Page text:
Lombok pearl artisans want design classes
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Entrepreneurs and artisans working with pearls and oysters in Lombok, West Nusa Tenggara (NTB), want the government to fund training on modern design to help them penetrate the global market.
The issue was raised during a dialogue with Tourism and Creative Economy Minister Mari Elka Pangestu on the sidelines of the Lombok Sumbawa Pearl Festival (LSFP) at the Hotel Lombok Raya, Mataram.
Although Lombok pearls, also known as South Sea pearls, have global fame, local artisans face obstacles in marketing finished products such as accessories and jewelry to international markets because their products are made by hand, without the benefit of technology.
“We design our products manually, based on experience. We have never attended a training on design. The government should help us so our pearl products can meet the standards of international demand,” Riana Meilia, a pearl entrepreneur, said.
According to Riana, the pearl and oyster industry in Lombok had much potential and offered competitive prices.
Ten Lombok pearl and oyster entrepreneurs and artisans attended the dialogue with Mari, who was accompanied by Indonesian Cultivated Pearl Association secretary-general Bambang Setiawan and NTB Vice Governor Badrul Munir.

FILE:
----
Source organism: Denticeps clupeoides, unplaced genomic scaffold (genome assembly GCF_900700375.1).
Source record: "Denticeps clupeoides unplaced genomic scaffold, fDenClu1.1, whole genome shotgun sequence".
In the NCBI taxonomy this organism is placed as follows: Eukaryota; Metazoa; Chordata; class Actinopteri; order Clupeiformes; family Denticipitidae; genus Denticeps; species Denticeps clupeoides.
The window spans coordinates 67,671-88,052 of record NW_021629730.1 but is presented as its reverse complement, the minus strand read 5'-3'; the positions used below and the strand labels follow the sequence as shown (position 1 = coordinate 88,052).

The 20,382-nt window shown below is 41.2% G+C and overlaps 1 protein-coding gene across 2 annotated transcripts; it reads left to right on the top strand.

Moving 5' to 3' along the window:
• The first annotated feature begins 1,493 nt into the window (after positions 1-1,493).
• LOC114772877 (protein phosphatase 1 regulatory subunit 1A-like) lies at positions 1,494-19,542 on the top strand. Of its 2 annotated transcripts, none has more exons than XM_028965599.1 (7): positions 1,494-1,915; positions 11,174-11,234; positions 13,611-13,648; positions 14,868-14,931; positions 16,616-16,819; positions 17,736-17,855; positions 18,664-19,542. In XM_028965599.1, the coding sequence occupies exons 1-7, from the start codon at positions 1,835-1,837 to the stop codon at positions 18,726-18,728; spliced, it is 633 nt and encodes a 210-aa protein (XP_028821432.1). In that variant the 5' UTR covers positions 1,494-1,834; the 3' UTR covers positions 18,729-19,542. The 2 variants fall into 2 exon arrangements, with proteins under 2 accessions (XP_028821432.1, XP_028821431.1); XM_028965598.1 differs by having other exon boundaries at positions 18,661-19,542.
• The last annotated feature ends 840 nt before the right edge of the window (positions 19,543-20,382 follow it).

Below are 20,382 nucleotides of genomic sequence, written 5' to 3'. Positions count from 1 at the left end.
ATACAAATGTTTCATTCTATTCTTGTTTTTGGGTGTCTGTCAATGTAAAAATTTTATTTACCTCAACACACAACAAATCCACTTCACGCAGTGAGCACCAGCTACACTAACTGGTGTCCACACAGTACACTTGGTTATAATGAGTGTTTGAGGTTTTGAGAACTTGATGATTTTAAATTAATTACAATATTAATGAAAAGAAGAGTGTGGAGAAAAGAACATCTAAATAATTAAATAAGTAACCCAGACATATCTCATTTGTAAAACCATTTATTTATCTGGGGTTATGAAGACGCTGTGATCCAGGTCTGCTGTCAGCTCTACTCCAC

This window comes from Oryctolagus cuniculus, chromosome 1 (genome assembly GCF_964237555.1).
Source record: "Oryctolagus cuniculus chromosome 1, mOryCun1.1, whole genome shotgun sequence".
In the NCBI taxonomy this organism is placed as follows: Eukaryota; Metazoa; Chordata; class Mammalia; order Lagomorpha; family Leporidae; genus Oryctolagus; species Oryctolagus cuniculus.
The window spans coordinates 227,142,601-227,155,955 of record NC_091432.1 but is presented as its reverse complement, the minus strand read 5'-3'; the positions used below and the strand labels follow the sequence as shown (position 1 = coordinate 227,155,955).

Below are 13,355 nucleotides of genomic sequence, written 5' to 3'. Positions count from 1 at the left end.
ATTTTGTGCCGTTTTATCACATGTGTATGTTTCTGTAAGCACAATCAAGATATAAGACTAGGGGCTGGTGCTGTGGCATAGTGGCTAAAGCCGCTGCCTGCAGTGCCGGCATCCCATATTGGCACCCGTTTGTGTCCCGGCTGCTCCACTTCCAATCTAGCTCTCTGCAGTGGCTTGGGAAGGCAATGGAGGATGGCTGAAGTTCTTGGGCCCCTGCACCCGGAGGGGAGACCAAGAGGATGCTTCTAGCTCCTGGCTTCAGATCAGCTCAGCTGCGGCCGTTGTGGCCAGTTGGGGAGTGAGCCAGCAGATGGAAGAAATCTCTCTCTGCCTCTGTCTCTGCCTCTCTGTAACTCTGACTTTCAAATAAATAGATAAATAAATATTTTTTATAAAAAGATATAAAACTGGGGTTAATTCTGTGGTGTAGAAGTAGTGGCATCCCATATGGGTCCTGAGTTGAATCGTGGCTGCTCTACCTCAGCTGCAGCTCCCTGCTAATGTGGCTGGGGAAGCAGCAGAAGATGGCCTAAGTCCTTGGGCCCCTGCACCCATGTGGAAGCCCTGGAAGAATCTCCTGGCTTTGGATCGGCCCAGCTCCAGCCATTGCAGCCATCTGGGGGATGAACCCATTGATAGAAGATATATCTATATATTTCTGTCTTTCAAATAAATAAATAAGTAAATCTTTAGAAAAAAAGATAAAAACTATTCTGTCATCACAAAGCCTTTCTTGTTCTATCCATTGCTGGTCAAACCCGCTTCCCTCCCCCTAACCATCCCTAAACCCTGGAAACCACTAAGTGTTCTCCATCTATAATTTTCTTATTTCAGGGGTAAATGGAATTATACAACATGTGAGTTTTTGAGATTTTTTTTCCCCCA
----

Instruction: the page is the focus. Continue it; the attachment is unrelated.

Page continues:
The artisans urged universities and education institutions in NTB to hold workshops for local pearl and oyster workers.
Efdalius Ruswanda, an artisan, said a major drawback he and his peers faced was a lack of creativity.
“In several countries, the role of the campus is very significant, because the creative economy development is there. We hope the government will pay attention to this in the future,” he said.
Bambang said that pearl craftsmanship in Europe and the US was of international standards, and were recently joined by the Japanese in receiving accolades.
Mari said that the ministry would “coordinate” with the Education and Culture Ministry to encourage the role of campuses and other educational institutions, such as vocational schools, to be involved in developing the creative economy.
“I very much agree with the involvement of the campus, and we must encourage them in this case,” Mari said.
According to the minister, the potential for Lombok pearls was large and should be further developed, as 60 percent of the world’s South Sea pearls were produced by Indonesia.
“The LSFP is also aimed at promoting Indonesian pearls globally. [...] Lombok is the right place,” Mari said.